The proposal that has caused the most hand-wringing for the industry is Biden’s plan for a public health insurance option. His agenda presents the public option as a solution to several healthcare policy issues, including providing coverage to low-income individuals in states that have not expanded Medicaid, and as an alternative for those with employer-based insurance coverage.
The Democratic platform outlined some key contours of the public option:
- Available on the health insurance marketplaces
- Administered by the federal government
- Open to all Americans with auto-enrollment options for low-income people who live in states that haven’t expanded Medicaid
But two important questions remain unanswered: how much providers would be paid, and whether their participation would be mandatory.
“The elephant in the room that nobody wants to talk about is that without mandating pricing and participation, we won’t have a public option that moves the needle on price,” said Billy Wynne, executive director of the Wynne Health Group’s Public Option Institute.
The Biden campaign’s website says that reimbursement will be determined by negotiations between the government plan and providers. What that pay rate ends up being is a major factor in the overall impact on health spending.
An Urban Institute analysis published in March showed that if hospitals and physicians were paid at Medicare rates, a public option available in both the employer and nongroup insurance markets could decrease total health spending by all payers by $239.5 billion, compared with $72.8 billion if hospitals were paid 60% more than Medicare rates and physicians were paid 15% more.
Whether or not healthcare providers are mandated to participate in the public option plan would be a big factor in negotiating leverage, said Kaiser Family Foundation Senior Fellow Karen Pollitz.
“If providers must participate, that is a different negotiation field than if it is up to you, take it or leave it,” she said.
The healthcare industry isn’t taking chances on final policy details and has instead chosen to flat out oppose any sort of public option policy at both the state or federal levels. Insurers, hospitals and drugmakers banded together to form a dark-money spending group that’s lobbying against the policy. Industry groups are also concerned about Biden’s proposal to begin Medicare eligibility at age 60.
“In those plans, the devil is in the details,” said the executive director of Partnership for America’s Health Care Future, Lauren Crawford Shaver.
The biggest question of all is how much political capital Biden would expend on passing a public option plan, Wynne said, given the relative popularity of more modest policies to boost the Affordable Care Act and the monumental public health and economic challenges the country will likely still be facing in 2021.
Trump, on the other hand, has unapologetically supported a lawsuit that could strike down the entirety of the ACA and has offered little insight into his plans to further shape healthcare coverage.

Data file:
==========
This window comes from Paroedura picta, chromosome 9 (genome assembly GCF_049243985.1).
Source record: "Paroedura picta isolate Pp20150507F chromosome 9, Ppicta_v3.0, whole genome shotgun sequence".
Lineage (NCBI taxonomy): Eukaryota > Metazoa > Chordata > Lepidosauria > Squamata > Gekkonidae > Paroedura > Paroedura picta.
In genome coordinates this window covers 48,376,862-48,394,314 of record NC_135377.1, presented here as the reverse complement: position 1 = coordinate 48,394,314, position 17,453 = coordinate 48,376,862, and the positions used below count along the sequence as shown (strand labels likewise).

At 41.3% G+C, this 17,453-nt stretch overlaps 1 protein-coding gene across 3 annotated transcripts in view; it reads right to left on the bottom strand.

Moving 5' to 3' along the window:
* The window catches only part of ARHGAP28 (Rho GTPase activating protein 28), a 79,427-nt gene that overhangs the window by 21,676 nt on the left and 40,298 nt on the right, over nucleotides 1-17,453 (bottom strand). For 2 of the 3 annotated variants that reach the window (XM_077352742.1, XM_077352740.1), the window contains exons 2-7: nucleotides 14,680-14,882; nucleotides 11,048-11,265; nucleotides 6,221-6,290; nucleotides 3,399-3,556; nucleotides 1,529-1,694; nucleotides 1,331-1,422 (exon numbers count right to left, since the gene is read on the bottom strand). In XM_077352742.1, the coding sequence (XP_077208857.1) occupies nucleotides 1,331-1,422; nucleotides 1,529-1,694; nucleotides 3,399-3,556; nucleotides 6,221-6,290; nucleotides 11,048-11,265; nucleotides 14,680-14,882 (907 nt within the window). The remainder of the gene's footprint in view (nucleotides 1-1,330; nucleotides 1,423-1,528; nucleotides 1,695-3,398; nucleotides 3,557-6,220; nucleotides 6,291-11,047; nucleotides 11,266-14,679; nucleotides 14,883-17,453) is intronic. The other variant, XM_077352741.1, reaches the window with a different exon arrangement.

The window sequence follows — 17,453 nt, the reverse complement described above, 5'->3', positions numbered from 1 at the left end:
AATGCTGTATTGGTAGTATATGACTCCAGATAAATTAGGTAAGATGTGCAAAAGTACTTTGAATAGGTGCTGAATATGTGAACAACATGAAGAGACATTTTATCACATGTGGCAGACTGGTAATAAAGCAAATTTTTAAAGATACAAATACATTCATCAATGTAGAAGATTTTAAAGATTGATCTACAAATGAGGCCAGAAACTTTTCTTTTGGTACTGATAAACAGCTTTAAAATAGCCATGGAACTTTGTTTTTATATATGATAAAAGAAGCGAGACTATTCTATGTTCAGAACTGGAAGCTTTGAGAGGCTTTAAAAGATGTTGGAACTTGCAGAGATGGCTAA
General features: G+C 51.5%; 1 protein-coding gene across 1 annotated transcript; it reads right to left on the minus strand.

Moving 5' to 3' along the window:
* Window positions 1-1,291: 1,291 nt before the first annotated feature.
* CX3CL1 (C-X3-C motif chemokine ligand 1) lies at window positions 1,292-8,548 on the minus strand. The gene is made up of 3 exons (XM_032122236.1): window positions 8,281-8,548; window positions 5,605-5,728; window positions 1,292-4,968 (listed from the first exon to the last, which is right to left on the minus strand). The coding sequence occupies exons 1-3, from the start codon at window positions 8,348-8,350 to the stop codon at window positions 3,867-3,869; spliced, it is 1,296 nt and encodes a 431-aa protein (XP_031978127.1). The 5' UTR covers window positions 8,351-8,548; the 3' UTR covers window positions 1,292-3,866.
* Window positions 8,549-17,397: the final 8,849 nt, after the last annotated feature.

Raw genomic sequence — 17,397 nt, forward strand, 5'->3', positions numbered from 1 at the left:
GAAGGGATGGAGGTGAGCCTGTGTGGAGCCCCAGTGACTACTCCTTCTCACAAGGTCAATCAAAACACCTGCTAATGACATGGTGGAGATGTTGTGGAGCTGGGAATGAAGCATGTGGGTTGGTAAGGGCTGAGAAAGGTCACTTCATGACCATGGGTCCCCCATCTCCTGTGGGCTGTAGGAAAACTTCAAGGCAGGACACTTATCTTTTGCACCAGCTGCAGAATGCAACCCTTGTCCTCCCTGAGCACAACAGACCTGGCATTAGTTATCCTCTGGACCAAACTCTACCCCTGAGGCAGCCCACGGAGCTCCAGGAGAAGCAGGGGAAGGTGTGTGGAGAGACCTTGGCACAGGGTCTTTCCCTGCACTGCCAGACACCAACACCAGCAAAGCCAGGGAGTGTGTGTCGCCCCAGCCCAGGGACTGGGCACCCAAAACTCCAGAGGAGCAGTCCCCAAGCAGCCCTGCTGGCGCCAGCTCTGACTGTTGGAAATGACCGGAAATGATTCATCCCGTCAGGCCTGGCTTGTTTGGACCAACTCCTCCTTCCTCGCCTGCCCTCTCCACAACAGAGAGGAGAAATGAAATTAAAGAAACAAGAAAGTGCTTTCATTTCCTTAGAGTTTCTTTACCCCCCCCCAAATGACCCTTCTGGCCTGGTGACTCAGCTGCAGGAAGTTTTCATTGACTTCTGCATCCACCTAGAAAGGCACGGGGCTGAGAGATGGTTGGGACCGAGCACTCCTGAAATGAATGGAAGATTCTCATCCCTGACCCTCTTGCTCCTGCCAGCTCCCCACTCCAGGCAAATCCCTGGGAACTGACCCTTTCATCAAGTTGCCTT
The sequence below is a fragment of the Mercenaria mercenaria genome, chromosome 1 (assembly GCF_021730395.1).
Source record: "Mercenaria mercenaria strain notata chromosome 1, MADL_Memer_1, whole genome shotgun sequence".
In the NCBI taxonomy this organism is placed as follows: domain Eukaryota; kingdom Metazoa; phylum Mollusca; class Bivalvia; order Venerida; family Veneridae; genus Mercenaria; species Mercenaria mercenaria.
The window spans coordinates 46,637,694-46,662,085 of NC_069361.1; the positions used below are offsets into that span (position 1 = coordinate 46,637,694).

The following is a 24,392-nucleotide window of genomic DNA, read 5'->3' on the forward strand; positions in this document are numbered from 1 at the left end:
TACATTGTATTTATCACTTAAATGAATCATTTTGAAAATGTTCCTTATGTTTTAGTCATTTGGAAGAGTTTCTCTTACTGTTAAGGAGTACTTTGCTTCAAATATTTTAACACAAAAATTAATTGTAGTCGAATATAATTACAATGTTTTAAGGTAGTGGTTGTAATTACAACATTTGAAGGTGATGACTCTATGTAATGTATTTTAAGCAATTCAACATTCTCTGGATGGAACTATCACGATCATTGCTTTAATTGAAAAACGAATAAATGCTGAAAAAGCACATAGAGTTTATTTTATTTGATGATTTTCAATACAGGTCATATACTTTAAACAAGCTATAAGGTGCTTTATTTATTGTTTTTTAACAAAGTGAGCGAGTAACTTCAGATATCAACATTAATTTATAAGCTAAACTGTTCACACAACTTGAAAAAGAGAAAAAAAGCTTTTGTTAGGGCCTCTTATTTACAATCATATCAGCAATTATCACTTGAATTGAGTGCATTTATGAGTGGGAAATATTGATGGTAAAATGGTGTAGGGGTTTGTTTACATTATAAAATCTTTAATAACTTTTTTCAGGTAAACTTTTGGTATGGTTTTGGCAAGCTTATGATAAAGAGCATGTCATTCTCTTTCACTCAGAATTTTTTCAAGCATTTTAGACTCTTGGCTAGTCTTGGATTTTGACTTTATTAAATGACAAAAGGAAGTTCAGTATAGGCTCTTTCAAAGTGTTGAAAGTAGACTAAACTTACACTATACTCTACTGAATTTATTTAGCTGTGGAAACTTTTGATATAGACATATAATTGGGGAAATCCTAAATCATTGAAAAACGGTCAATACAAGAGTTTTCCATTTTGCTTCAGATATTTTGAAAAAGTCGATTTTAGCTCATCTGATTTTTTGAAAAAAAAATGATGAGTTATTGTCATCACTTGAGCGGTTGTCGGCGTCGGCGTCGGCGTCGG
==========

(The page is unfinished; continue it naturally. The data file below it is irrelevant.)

On Nov. 10, exactly one week after Election Day, the Supreme Court will hear oral arguments in the closely watched case challenging the ACA’s constitutionality. If the court decides to reverse the decades-old law and Congress can’t agree on how to replace it, disruption across the industry would enormous. Not only would it upend the individual insurance market, but such a decision could jeopardize many of Trump’s first-term healthcare priorities, said Georgetown University health law professor and ACA expert Katie Keith. Those include hospital and insurer price transparency, which are based on the ACA statute, and drug-pricing policies that would be piloted through an innovation center created in the ACA.
Republicans haven’t offered a comprehensive replacement plan for the ACA in case it is struck down since their failed repeal and replace efforts in 2017. Trump has repeatedly claimed a proposal for a comprehensive healthcare plan was imminent for months, but no such plan has been released, as of deadline.
Trump has also repeatedly promised to sustain protection for preexisting conditions, including making an “ironclad pledge” to Americans to continue the protections during his State of the Union address earlier this year. And in early August, he teased an executive order that would require health insurers to cover all preexisting conditions. At deadline, the order had not been published.
While the Partnership for America’s Health Care Future has so far focused its attention on opposing public option proposals and Medicare for All, Crawford Shaver said the group may get involved in the ensuing political fight if the ACA is struck down in court.
American Action Forum Healthcare Policy Director Christopher Holt said the administration likely sees the totality of the rulemaking they have proposed, executive actions and policy ideas as a comprehensive enough healthcare platform, and having a point-by-point replacement plan for the ACA likely isn’t necessary before the election.
“It’s not something that’s going to turn votes,” Holt said.
Much of Trump’s healthcare policy record was achieved through the rulemaking process, including expanding short-term, limited-duration insurance plans; attempting to cut Medicare expenses through site-neutral and 340B pay cuts; creating a framework for Medicaid block grants; and pursuing hospital price transparency.
If Trump wins re-election but Congress remains at least partly under Democratic control, he could continue to move forward with regulatory actions that allow him to circumvent Congress, but have proved to be more vulnerable in court.